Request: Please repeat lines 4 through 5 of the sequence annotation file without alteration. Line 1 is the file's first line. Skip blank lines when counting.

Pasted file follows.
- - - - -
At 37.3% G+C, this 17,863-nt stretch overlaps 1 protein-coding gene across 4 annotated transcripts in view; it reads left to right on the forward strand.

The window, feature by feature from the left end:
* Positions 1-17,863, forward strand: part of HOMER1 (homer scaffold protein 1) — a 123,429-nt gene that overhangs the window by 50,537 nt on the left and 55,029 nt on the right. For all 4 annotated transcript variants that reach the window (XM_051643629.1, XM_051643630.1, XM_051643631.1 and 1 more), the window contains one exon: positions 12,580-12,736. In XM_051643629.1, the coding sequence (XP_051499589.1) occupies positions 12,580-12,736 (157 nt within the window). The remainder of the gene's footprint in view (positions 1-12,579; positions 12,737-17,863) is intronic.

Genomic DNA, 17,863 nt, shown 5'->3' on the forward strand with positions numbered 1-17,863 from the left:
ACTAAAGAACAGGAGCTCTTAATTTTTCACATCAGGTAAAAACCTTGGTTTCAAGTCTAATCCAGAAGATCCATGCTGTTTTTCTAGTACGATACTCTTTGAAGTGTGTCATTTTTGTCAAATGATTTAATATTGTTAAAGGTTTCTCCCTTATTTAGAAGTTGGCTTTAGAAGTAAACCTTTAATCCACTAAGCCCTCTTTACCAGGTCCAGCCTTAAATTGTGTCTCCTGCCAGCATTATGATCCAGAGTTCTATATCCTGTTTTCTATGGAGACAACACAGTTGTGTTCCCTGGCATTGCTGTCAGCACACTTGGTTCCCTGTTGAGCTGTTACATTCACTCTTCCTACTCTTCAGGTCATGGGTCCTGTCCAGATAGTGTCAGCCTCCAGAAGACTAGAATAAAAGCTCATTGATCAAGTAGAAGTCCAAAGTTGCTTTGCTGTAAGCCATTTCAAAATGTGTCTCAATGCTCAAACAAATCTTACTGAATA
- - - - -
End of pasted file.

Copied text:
Genomic DNA, 17,863 nt, shown 5'->3' on the forward strand with positions numbered 1-17,863 from the left:
ACTAAAGAACAGGAGCTCTTAATTTTTCACATCAGGTAAAAACCTTGGTTTCAAGTCTAATCCAGAAGATCCATGCTGTTTTTCTAGTACGATACTCTTTGAAGTGTGTCATTTTTGTCAAATGATTTAATATTGTTAAAGGTTTCTCCCTTATTTAGAAGTTGGCTTTAGAAGTAAACCTTTAATCCACTAAGCCCTCTTTACCAGGTCCAGCCTTAAATTGTGTCTCCTGCCAGCATTATGATCCAGAGTTCTATATCCTGTTTTCTATGGAGACAACACAGTTGTGTTCCCTGGCATTGCTGTCAGCACACTTGGTTCCCTGTTGAGCTGTTACATTCACTCTTCCTACTCTTCAGGTCATGGGTCCTGTCCAGATAGTGTCAGCCTCCAGAAGACTAGAATAAAAGCTCATTGATCAAGTAGAAGTCCAAAGTTGCTTTGCTGTAAGCCATTTCAAAATGTGTCTCAATGCTCAAACAAATCTTACTGAATA